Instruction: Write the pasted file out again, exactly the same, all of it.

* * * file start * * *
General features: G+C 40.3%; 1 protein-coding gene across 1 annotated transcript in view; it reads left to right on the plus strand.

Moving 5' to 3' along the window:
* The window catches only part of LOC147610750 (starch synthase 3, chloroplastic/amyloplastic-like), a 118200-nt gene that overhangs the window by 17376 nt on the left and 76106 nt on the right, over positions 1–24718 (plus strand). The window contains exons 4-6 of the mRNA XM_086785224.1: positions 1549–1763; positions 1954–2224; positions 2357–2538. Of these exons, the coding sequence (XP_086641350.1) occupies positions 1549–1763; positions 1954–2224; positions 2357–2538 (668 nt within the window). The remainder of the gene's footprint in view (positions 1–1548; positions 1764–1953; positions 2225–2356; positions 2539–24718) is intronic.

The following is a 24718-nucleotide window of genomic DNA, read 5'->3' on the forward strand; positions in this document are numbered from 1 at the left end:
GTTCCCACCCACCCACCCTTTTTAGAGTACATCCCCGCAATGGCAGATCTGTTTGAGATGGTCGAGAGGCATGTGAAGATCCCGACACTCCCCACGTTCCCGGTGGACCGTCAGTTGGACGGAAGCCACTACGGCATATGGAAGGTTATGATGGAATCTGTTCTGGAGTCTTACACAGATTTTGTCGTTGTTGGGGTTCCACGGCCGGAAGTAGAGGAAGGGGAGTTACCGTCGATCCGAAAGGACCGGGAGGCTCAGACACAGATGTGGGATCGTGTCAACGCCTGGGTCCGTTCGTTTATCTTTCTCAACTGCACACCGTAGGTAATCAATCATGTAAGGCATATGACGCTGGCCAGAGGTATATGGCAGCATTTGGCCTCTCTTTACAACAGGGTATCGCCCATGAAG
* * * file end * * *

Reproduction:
General features: G+C 40.3%; 1 protein-coding gene across 1 annotated transcript in view; it reads left to right on the plus strand.

Moving 5' to 3' along the window:
* The window catches only part of LOC147610750 (starch synthase 3, chloroplastic/amyloplastic-like), a 118200-nt gene that overhangs the window by 17376 nt on the left and 76106 nt on the right, over positions 1–24718 (plus strand). The window contains exons 4-6 of the mRNA XM_086785224.1: positions 1549–1763; positions 1954–2224; positions 2357–2538. Of these exons, the coding sequence (XP_086641350.1) occupies positions 1549–1763; positions 1954–2224; positions 2357–2538 (668 nt within the window). The remainder of the gene's footprint in view (positions 1–1548; positions 1764–1953; positions 2225–2356; positions 2539–24718) is intronic.

The following is a 24718-nucleotide window of genomic DNA, read 5'->3' on the forward strand; positions in this document are numbered from 1 at the left end:
GTTCCCACCCACCCACCCTTTTTAGAGTACATCCCCGCAATGGCAGATCTGTTTGAGATGGTCGAGAGGCATGTGAAGATCCCGACACTCCCCACGTTCCCGGTGGACCGTCAGTTGGACGGAAGCCACTACGGCATATGGAAGGTTATGATGGAATCTGTTCTGGAGTCTTACACAGATTTTGTCGTTGTTGGGGTTCCACGGCCGGAAGTAGAGGAAGGGGAGTTACCGTCGATCCGAAAGGACCGGGAGGCTCAGACACAGATGTGGGATCGTGTCAACGCCTGGGTCCGTTCGTTTATCTTTCTCAACTGCACACCGTAGGTAATCAATCATGTAAGGCATATGACGCTGGCCAGAGGTATATGGCAGCATTTGGCCTCTCTTTACAACAGGGTATCGCCCATGAAG